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Online vs. offline storage – which is better?

Man lying under a cloud on tablet

In the first series of the Small Business Success series, AAMI presents instalment five: ‘Home Office Solutions: Online vs Offline Storage.’

Have you ever been working on a document for hours only to have it corrupted by the hard drive or server that you were working on? The diligence of saving a document is sometimes irrelevant when a piece of hardware suddenly decides to pack in, making hours and possibly weeks of data evaporate in an instant. One of the biggest causes for data loss, within a range of scenarios involving natural disaster, theft, and human error, is hardware malfunction.

“A company that experiences a computer outage lasting more than 10 days will never fully recover financially. 50 percent will be out of business within five years,” (Toigo, 1989).

For small business owners safely storing data may not be an initial top priority, but choosing the right storage solution for company data could be a business-saving decision. More than half of home-based businesses are operating from a moderately sized server and storage system base, which is still subject to all the data loss scenarios of any large scale business, including natural disaster, human error, theft, power outages or hardware malfunction. The need for optimal storage solutions could mean the difference between a small technical repercussion to a loss of business.

Hard Drive vs Cloud

Cloud hosted backup has emerged as a proven high-security and user friendly online data storage solution in comparison to traditional off-site backups, as it entails third party hosting to facilitate safety during file uploading. When selecting a cloud storage option it is better to differentiate the reputation of the supplier rather than cheaper price, in addition to features.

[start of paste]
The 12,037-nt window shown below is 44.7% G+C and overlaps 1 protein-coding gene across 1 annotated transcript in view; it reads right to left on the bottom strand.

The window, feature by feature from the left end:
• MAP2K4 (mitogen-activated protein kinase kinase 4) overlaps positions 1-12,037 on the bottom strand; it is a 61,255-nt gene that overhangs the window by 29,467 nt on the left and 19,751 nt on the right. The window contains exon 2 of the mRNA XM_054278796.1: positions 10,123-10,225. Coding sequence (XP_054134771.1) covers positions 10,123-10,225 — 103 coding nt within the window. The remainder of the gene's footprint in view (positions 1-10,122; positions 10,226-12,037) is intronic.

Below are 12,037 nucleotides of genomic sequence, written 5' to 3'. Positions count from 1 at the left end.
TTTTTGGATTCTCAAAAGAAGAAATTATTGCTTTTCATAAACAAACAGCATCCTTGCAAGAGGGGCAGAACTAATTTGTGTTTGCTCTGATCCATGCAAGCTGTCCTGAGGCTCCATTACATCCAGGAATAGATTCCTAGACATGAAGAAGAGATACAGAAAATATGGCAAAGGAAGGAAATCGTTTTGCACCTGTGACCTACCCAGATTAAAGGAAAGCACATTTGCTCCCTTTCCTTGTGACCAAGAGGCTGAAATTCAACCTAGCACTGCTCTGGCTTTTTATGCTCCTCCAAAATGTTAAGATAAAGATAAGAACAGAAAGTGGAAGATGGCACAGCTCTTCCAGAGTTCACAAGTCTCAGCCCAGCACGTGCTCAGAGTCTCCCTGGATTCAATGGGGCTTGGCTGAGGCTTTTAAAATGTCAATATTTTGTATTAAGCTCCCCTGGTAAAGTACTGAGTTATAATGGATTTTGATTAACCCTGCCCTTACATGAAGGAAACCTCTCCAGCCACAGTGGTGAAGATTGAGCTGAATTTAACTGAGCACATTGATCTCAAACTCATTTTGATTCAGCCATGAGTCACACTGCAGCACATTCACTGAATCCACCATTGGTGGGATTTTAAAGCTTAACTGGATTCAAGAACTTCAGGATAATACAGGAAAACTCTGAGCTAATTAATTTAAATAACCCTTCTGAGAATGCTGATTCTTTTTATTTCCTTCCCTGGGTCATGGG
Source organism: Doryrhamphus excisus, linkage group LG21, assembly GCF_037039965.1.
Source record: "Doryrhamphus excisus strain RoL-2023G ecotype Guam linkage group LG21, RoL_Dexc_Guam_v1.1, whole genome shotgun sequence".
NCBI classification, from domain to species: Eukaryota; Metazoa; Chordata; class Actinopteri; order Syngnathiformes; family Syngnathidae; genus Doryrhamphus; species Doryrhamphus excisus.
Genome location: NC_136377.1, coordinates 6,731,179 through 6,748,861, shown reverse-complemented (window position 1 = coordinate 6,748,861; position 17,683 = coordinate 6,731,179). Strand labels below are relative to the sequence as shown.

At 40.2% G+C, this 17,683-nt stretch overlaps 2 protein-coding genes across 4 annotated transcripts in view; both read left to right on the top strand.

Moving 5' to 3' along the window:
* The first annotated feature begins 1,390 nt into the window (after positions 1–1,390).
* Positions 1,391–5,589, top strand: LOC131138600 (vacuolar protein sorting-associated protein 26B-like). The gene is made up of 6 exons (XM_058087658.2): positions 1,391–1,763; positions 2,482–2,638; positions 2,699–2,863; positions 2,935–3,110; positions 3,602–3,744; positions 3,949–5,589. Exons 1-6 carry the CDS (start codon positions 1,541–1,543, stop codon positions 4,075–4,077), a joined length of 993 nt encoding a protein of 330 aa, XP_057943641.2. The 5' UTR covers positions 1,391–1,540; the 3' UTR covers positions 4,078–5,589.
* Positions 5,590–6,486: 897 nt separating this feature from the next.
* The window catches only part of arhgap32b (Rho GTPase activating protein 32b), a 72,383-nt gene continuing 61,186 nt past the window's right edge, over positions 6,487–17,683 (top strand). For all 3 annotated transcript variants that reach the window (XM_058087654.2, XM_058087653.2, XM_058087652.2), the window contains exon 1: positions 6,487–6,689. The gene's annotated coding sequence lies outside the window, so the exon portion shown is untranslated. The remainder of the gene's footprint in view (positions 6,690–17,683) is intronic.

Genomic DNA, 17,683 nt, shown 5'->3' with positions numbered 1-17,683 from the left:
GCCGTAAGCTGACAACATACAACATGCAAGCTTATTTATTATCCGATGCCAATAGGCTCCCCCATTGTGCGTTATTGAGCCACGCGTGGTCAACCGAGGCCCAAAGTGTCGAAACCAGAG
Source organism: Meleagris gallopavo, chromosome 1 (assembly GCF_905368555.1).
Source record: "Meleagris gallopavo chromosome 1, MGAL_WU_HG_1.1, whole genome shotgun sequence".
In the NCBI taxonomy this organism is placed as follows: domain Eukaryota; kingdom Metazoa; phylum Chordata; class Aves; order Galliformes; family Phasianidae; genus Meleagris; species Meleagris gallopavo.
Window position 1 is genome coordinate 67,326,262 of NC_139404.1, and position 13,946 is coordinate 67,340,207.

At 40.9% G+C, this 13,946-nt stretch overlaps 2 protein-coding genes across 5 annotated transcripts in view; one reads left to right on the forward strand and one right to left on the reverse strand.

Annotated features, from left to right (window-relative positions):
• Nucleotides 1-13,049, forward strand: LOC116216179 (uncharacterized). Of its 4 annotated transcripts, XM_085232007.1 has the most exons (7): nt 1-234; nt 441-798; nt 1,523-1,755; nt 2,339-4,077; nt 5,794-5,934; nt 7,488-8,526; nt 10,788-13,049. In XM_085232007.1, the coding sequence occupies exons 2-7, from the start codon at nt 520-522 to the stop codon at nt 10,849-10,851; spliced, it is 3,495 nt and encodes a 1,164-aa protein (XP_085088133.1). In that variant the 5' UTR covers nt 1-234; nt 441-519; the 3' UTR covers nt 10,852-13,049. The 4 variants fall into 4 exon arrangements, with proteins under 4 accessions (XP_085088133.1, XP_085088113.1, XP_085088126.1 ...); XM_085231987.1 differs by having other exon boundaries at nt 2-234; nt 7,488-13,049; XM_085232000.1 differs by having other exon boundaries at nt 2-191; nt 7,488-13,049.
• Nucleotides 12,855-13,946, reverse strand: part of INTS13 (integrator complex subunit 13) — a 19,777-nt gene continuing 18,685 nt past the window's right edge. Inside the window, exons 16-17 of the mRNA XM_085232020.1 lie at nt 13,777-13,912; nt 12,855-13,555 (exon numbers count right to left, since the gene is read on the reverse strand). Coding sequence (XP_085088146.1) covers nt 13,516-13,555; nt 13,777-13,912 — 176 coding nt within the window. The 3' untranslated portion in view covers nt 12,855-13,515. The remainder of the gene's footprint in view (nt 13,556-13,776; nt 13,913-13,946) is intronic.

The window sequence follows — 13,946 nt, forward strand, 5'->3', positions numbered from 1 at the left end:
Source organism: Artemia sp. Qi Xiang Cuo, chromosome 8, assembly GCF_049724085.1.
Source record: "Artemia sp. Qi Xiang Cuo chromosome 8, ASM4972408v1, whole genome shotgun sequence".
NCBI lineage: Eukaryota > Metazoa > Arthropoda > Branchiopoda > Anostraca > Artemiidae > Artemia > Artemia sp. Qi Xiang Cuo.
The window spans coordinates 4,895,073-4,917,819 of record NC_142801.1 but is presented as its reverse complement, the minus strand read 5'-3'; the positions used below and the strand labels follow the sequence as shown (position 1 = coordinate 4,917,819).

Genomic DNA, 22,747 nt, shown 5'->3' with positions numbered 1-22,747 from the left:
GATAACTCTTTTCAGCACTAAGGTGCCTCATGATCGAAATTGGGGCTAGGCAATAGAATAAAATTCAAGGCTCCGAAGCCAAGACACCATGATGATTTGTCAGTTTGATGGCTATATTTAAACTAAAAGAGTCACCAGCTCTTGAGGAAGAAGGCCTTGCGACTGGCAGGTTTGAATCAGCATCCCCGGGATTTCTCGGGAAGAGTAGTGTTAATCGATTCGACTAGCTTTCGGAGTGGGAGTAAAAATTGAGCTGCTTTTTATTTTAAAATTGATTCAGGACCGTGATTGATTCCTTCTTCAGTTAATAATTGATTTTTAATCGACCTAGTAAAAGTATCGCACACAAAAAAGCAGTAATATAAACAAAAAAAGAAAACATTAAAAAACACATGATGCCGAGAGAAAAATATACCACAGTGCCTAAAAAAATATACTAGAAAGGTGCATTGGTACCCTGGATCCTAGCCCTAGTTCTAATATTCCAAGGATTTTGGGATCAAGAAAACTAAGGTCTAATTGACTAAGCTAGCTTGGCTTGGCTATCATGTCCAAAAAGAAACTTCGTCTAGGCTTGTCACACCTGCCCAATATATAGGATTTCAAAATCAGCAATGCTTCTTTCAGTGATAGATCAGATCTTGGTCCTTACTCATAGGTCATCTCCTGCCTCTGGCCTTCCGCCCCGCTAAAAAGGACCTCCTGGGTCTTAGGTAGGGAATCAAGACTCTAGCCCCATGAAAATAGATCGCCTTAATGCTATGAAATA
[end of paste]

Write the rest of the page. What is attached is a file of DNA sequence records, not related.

Advantages of Cloud Backup

  • Easier system for staff;
  • Great mobility  and accessibility on multiple devices;
  • Document sharing easier for multiple users/staff;
  • Can be advantageous for companies facilitating staff working from home, or on the road;
  • Storage up to 7GB can be free from some companies, which is ideal size for SMEs and start-ups;
  • Allows integration with newer technologies such as smartphones and tablets;
  • Data servers connecting to storage centres have regular technical maintenance and help desks;
  • Data is safer from viruses and malware as compared to physical storage solutions.

Disadvantages

  • Uploads can be slow depending on ISP load limit;
  • Hard drives are usually quicker than offsite servers to recoup data after a workstation is replaced;
  • Prices vary however 500GB storage or more could cost business owners up to $50 p/month;
  • Some companies may be limited to file/storage size and device compatibility;
  • Possible liquidation of server provider;
  • Potential costs to ensure your company’s privacy processes meets requirements.

In March 2012 BeeCloud, closed for business leaving many customers with no alternative but to find a quick storage substitute. They notified customers via email that their customer accounts would expire within a small timeframe and they would be forced to find a back up solution.

Online Storage Solutions 

Amazon Cloudbetween $0.123 per GB (1TB) – $0.055 per GB (5TB), 5TB max storage

Google Drive – 5GB free, 16TB max storage

Microsoft SkyDrive – 7GB free, 100GB max storage

Dropbox – 2GB free, 1TB max storage

Cloud Drive – 5GB free, 1TB max storage

Apple iCloud5GB free, 55GB max storage

Mozy – 2GB free, 125GB max storage

Note: correct as at time of publication. 

Hard Drives